I’m working on it, though.

    • I hear ya, sister. We should set up a recovery group that meets once a week, and share phone numbers so we can call when we’re on trails looking for campsites…and are losing control. “Boy, I can’t decide if this trail is more fun or unsettling, but it would be a shame to turn around here if a great campsite was just a short distance more. Maybe just a little further. After all, I’ve already put 45 minutes into this. That looks pretty interesting, up there. Might be another place big enough to turn around closer by…”

      Thanks to you, I’m just starting to realize that I apparently have this addictive problem that throws a wrench into “risk management”. 🙂

  3. Airbags are a great idea. I’ve seen other Jeep JKUs install them when carrying heavy loads rather than pick a spring that would compromise off-road capability in favor of carrying capacity.

    As for the vacuum system for the hub engagement, in general all four-wheel drive systems work better when moving along at 3mph or faster. I don’t know about the Mighty Furd, but you can probably engage 4-Hi up to 50 or 60MPH. Low range is trickier, you want to be moving at between 1-3mph when you make the shift.

    My JK’s system is an old hand operated affair that is a little tricky to time, but you’ll know for sure what more you are in.

    Hope the air springs serve you well.

    • Welcome, Tobias! Thanks for the reminder to go back and read the Furd’s manual. You’re right about 4WD-High. In my case for 4WD-Low they want it stationary and in Neutral, foot on the brake. If it doesn’t go in, let it roll a bit and repeat. In real life, it will probably shift while barely rolling, as long as the brake pedal is depressed, which is what I assume happened in my case – though I was back in drive at the moment. Might have to do with the front hubs already being manually engaged. Automatic hubs are a convenience item for poor traction conditions, but are a bad idea for fording deep water since they will try to suck water into the hubs. As far as I’m aware, there’s no workaround that still retains the functionality of the original system. So be pleased that your Jeep has manual hubs, should you develop an overly-adventurous or foolhardy spirit over time.

      As for airbags, I should be using replacement springs since the load won’t change. But, I prefer them to other solutions for cost effectiveness, plus I favor my persistent delusion that some day, I may be able to be out for the 7-8 months without needing a cargo box. Sure. Like that will ever happen…

      • Actually Jeep Wranglers don’t have locking hubs at all. The front drove shaft disconnects at the transfer case. It makes for a simpler axle and removes a failure point. Apparently installing manual locking hubs can save you ~ 1 mpg.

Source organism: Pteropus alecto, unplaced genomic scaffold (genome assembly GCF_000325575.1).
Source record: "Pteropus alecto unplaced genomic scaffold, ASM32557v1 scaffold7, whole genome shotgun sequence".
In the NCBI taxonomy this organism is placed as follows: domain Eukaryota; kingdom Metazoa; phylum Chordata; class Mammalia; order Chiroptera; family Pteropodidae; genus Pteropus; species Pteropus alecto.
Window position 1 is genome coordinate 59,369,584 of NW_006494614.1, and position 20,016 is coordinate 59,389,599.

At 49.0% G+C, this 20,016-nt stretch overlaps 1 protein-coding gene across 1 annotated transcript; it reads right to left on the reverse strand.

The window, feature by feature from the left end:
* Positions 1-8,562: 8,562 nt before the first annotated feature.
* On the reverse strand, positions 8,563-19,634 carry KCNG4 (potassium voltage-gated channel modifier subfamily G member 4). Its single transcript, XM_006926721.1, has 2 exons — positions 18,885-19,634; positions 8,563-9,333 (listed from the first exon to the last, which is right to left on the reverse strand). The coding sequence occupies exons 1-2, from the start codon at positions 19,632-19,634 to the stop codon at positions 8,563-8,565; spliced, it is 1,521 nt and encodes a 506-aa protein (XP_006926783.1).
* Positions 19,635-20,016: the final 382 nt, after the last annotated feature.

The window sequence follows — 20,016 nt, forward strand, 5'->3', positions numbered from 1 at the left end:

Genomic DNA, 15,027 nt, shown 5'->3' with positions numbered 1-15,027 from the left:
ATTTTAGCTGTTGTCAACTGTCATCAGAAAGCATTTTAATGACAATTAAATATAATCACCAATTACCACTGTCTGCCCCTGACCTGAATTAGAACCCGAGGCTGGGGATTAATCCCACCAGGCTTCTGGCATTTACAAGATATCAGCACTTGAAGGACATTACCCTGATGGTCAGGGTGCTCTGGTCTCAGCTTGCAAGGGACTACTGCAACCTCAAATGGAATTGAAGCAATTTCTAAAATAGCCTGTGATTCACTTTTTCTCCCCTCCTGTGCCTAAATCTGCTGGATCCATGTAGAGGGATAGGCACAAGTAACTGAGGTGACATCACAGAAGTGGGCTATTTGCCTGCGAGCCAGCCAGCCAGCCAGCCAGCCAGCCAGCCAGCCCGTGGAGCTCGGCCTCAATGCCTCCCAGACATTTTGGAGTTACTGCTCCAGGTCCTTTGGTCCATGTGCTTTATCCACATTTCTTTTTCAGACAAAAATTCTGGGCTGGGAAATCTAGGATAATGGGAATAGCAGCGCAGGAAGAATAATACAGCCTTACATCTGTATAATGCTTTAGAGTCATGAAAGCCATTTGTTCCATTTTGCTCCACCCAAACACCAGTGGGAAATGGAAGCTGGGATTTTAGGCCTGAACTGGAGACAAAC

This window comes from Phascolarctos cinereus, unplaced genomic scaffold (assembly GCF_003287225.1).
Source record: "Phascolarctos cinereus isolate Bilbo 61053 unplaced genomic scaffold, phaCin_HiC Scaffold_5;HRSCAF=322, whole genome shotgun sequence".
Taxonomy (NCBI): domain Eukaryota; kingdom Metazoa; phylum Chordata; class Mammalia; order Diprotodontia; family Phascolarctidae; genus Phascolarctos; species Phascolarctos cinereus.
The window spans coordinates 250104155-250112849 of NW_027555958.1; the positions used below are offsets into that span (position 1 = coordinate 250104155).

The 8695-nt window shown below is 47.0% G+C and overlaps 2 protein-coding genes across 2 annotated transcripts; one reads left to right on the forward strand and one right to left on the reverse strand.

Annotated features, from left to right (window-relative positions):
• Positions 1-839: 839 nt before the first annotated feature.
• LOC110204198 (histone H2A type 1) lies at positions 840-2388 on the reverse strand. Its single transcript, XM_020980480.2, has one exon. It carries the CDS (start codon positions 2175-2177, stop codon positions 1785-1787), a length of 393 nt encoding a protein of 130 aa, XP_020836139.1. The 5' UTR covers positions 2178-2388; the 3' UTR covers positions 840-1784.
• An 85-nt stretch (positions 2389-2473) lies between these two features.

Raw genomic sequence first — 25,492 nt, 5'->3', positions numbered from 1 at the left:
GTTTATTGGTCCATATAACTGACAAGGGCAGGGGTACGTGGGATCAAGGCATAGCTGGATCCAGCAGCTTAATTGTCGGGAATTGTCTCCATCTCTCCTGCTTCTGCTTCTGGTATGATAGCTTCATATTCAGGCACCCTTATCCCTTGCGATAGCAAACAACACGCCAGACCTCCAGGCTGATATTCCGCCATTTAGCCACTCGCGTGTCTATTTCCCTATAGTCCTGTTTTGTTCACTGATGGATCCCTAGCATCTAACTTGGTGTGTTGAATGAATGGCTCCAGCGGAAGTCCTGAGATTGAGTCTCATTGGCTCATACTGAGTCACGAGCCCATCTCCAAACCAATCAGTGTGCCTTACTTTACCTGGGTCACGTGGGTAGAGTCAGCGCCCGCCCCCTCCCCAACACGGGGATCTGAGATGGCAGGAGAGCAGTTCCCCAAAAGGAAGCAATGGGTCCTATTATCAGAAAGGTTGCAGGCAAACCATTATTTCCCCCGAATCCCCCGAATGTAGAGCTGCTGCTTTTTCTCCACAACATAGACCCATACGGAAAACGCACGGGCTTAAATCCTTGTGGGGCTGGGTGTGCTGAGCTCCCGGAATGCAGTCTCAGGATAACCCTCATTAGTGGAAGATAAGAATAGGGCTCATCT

• Wow! I’m surprised that they sell them that way, but it does lower the price a lot. And since diffs and joints last a lot longer than they used to, it’s not a rebuild expense that the first owner is likely to see. Considering that hubs that can be disengaged are more breakage-prone anyway, you’re right – perhaps times have changed and old-school ain’t always so great after all!

  4. We used to go through Prescott once or twice a year on the way to California. The two routes from there to Yarnell vary by traffic and when there’s snow on the highway. We like the back route through Skull Valley for either condition. For an extra adventure get off I-17 to the southeast of Prescott and head for Prescott by way of Cleator and Bumblebee. It used to be a four- wheel drive road with some narrow spots. The most surprising thing are the old houses back in there, the huge trees, and the somewhat spooky residents protecting their mining operations. The road comes out on the south side of Prescott. Another route out of Skull Valley takes you via a hideously rough road to an old mine facility with a flood of cold, clear water pouring out of a pipe we could stand under on a hotter-than-heck day. Lots of great memories between Prescott and Congress. By the way, the land at the foot of Yarnell Grsde is public land. We’ve camped there many times. Did you see the painted frog rock?

    • Looks like I need a guided tour! I’ve been on the Skull Valley route with my TT, and have heard of the 4WD road you mention, as I think it’s one of the recommended and rated trails in a book I have. As you have proven, wandering about can be very good! Thanks!